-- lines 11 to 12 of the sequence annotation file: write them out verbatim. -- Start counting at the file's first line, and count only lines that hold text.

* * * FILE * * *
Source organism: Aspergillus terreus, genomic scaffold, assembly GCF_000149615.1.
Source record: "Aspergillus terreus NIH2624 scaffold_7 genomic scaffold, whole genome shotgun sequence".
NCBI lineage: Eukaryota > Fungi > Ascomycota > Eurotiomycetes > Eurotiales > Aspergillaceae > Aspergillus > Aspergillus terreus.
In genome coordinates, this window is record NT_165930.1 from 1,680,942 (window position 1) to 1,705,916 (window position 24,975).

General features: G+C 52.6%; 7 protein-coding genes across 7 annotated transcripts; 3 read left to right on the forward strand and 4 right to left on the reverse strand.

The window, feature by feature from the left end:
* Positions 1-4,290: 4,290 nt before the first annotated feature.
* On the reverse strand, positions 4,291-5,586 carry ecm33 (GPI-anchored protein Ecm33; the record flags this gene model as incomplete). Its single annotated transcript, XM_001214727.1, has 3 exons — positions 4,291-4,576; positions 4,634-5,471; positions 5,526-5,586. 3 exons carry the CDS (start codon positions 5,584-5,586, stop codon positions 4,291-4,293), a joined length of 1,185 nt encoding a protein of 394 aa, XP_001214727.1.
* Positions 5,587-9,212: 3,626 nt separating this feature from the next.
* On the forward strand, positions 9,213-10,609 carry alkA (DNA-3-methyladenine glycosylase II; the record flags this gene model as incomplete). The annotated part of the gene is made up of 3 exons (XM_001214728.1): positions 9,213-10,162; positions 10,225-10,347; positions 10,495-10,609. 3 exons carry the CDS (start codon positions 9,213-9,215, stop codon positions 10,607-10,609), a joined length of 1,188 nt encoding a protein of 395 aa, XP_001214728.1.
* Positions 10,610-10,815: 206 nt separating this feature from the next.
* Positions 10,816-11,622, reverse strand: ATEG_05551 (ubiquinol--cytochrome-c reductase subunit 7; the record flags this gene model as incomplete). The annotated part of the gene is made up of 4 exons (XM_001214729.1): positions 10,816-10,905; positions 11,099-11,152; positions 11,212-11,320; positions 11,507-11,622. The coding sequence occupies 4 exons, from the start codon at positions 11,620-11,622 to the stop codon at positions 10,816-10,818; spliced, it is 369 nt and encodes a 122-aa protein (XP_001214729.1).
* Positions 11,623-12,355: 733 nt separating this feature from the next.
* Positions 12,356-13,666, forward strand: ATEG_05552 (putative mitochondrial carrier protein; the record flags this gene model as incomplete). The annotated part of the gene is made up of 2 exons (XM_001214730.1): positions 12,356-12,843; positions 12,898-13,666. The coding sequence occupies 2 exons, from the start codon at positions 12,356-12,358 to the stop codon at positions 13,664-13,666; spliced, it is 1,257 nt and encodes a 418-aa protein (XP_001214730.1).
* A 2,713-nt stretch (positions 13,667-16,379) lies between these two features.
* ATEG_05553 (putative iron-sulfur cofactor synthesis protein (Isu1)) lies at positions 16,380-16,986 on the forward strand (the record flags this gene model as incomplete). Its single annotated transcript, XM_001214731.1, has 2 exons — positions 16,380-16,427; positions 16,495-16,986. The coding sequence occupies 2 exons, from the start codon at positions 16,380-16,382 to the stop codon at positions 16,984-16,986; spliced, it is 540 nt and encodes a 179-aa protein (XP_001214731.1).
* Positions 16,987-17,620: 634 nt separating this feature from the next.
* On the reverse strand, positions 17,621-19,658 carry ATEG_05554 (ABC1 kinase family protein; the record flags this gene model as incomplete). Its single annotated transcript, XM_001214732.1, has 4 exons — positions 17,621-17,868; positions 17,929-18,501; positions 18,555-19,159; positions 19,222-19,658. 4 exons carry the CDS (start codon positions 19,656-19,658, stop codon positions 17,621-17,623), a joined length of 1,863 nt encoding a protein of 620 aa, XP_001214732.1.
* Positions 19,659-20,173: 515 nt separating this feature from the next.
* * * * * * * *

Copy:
* Positions 10,610-10,815: 206 nt separating this feature from the next.
* Positions 10,816-11,622, reverse strand: ATEG_05551 (ubiquinol--cytochrome-c reductase subunit 7; the record flags this gene model as incomplete). The annotated part of the gene is made up of 4 exons (XM_001214729.1): positions 10,816-10,905; positions 11,099-11,152; positions 11,212-11,320; positions 11,507-11,622. The coding sequence occupies 4 exons, from the start codon at positions 11,620-11,622 to the stop codon at positions 10,816-10,818; spliced, it is 369 nt and encodes a 122-aa protein (XP_001214729.1).